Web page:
The proliferation of electronic payments, popular with businesses and consumers alike, is catching up with the Federal Reserve Bank.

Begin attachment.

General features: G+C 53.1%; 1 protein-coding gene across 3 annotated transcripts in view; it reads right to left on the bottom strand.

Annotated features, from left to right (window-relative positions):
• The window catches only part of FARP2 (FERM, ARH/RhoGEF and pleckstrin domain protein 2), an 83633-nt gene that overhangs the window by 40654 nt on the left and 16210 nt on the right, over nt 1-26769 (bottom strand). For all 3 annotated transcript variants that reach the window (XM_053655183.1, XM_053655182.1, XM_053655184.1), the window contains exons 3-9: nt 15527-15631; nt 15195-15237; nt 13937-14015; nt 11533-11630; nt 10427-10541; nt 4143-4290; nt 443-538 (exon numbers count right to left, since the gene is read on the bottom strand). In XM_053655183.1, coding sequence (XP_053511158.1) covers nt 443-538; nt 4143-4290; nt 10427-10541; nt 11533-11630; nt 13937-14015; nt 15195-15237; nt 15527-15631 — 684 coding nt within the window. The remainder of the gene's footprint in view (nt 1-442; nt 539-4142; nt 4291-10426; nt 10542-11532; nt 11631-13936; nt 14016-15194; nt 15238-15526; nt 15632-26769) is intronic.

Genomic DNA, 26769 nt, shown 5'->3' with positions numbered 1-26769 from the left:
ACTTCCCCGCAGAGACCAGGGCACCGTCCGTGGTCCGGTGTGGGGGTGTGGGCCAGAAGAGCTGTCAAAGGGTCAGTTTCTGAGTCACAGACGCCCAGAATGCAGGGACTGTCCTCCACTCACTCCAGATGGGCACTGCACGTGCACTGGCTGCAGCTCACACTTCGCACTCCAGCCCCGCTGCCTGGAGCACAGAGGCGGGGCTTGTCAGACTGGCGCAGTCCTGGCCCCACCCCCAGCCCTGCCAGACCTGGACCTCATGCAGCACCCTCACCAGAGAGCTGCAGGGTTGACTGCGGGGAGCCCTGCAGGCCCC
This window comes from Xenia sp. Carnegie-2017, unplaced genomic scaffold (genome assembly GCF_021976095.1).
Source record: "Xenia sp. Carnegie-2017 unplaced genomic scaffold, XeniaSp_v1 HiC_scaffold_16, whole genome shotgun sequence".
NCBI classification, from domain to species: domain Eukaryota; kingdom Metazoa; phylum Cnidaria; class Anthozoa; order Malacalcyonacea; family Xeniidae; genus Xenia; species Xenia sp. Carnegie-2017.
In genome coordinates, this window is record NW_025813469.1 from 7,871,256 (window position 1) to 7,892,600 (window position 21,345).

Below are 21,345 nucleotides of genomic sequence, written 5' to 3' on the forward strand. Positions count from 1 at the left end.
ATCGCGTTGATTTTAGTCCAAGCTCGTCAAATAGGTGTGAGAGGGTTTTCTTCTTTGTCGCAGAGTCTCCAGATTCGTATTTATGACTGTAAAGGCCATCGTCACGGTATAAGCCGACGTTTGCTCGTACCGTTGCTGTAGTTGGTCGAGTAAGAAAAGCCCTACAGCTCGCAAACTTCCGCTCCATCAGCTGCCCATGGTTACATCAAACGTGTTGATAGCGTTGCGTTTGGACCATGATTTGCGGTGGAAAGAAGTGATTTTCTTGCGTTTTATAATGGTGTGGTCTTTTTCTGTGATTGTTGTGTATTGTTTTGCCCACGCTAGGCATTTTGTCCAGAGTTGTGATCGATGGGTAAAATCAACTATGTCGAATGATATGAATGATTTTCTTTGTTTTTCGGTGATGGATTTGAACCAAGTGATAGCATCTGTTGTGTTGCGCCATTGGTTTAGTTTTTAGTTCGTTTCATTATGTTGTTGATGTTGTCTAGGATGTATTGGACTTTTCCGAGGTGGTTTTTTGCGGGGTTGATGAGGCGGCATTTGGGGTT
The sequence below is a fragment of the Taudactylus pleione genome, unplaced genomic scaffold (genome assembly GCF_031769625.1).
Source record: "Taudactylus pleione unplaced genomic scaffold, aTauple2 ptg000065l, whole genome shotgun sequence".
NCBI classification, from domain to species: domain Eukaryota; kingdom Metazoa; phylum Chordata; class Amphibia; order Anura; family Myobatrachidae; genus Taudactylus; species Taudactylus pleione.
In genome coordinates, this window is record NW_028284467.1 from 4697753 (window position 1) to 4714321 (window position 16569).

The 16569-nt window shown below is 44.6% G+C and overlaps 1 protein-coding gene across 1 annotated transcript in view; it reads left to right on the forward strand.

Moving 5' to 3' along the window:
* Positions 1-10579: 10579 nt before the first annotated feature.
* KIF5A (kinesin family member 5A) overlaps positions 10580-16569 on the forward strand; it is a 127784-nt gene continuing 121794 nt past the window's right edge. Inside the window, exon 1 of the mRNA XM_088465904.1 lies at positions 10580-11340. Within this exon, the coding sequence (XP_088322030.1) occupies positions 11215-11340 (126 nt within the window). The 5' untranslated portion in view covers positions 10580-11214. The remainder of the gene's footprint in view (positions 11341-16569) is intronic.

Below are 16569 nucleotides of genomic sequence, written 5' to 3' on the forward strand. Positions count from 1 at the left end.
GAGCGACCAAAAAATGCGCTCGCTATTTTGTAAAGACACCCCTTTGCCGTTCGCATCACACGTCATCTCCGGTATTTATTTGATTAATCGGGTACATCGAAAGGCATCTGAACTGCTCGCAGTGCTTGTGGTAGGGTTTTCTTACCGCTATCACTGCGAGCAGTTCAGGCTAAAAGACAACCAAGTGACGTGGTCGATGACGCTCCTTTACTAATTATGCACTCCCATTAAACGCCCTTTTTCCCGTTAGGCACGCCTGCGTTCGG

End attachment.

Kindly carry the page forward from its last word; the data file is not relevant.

The nation's central banking system is consolidating paper check processing at the Federal Reserve Bank of Atlanta, according to a recent announcement by the Fed. The movement of all paper-related correspondence and check activities will begin their transition to the Atlanta location on December 17 and will be complete by December 31, 2012. The Fed announcement cited "rapidly declining paper volumes and paper adjustment activities" as the reason for the restructuring. Other paper-related items that will be consolidated for processing in Atlanta will be Canadian and other foreign paper transactions, United States savings bonds, U.S. Department of Treasury items, postal money orders and over-the-counter transactions. The Federal Reserve system is comprised of 12 regional financial institutions that are responsible for regulating the activities of commercial banks in their districts and implementing the monetary policies of the federal government. According to the Federal Reserve Payments Study, the growing use of prepaid stored value, debit, credit and ACH cards has led to a pronounced reduction of paper checks and cash by the general public and businesses.